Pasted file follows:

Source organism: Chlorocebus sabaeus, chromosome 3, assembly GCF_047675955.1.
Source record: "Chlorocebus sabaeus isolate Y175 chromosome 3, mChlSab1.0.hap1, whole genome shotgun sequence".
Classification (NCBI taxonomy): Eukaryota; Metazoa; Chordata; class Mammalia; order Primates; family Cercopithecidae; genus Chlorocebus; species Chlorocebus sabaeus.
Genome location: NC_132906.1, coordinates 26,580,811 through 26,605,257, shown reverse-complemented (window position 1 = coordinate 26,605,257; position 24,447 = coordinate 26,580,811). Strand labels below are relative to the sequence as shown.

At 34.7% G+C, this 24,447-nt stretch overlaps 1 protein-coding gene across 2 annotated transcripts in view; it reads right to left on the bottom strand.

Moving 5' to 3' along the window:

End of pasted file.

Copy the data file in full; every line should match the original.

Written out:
Source organism: Chlorocebus sabaeus, chromosome 3, assembly GCF_047675955.1.
Source record: "Chlorocebus sabaeus isolate Y175 chromosome 3, mChlSab1.0.hap1, whole genome shotgun sequence".
Classification (NCBI taxonomy): Eukaryota; Metazoa; Chordata; class Mammalia; order Primates; family Cercopithecidae; genus Chlorocebus; species Chlorocebus sabaeus.
Genome location: NC_132906.1, coordinates 26,580,811 through 26,605,257, shown reverse-complemented (window position 1 = coordinate 26,605,257; position 24,447 = coordinate 26,580,811). Strand labels below are relative to the sequence as shown.

At 34.7% G+C, this 24,447-nt stretch overlaps 1 protein-coding gene across 2 annotated transcripts in view; it reads right to left on the bottom strand.

Moving 5' to 3' along the window: